The test consists of a series of questions on road signs, rules of the road and penalties for violating traffic laws. These are mostly about penalties for drunk driving or the use of drugs and alcohol on public roadways. But there are questions abot professional licenses, such as truck drivers and taxi drivers. There are also questions on penalties for driving without a license. These are the most difficult to learn. The signs are pretty obvious most of the time. The rules of the road are similar to the rules of the road in California. But the penalties are different and sometimes don’t seem to make much sense.

Finally, most of the questions that are not worded properly have been weeded out, but you come across one or two in the test that may confuse you. The following question is from the test.  See if you can figure it out, before you look at my answer:

Drivers are required to:
(1) pull their vehicles out of the lane and stop on the road are required toer, and wait for rescue.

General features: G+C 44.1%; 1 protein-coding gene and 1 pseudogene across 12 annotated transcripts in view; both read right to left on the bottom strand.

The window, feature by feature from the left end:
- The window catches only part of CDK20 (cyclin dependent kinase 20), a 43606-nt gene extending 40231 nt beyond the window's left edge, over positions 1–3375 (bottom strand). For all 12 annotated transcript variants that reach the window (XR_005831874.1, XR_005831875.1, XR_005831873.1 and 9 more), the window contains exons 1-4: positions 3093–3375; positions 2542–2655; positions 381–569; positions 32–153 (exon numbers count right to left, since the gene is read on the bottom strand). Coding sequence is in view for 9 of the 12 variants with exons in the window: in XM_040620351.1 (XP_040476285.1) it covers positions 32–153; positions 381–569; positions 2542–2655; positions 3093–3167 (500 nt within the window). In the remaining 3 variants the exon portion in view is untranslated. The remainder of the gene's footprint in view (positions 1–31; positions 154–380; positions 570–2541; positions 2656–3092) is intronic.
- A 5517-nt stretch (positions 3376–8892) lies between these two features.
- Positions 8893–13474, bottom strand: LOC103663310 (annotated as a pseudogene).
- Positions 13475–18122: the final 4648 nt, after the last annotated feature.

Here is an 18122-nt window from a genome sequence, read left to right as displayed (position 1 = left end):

(2) Stop immediately and ask passengers to get off the vehicles to seek rescue,
(3) Call their friends to tow the vehicle if their vehicles break down on freeway.

Toer?  Oh I see you mean the shoulder of the road
This is a difficult question because I can’t find the word toer in any dictionary. The appropriate answer is (1), because what I have determined the answer is saying is to pull over onto the marked shoulder of the road and wait in the car. They don’t want you walking around on the freeway or having non-professionals towing your car, because these things may create more danger to you and others.

I will probably complete the process in the next few weeks, meanwhile, you can find the written practice tests here.

Other posts you may be interested in:
Random Asianess:  Driving in Taiwan
Cultural Unawareness:  The Wheels of Bureaucracy Turn Slowly
Cultural Unawareness:  You Scratch My Back, I'll Scratch Yours

Monday, July 11, 2011

Eating My Way Through Taiwan: The Stink of Adventure

There is Adventure on the Horizon!
 I debated what to call this post. I toyed around with the idea of calling it, Eating Around. But there was more to it than just eating in a lot of different places. It was kind of a culinary adventure, so to speak. Don’t get me wrong, it wasn’t really all that adventurous, well not for me anyway. I’ll try eating just about anything once, maybe twice depending on whether or not I got the full gastronomical sensation the first time. (Some of these words make it look as if I’m getting paid by the letter.) I’m not like my children who consider mushrooms on their Pizza to be the worst possible hardship. I don’t even want to think about their reaction to Anchovies!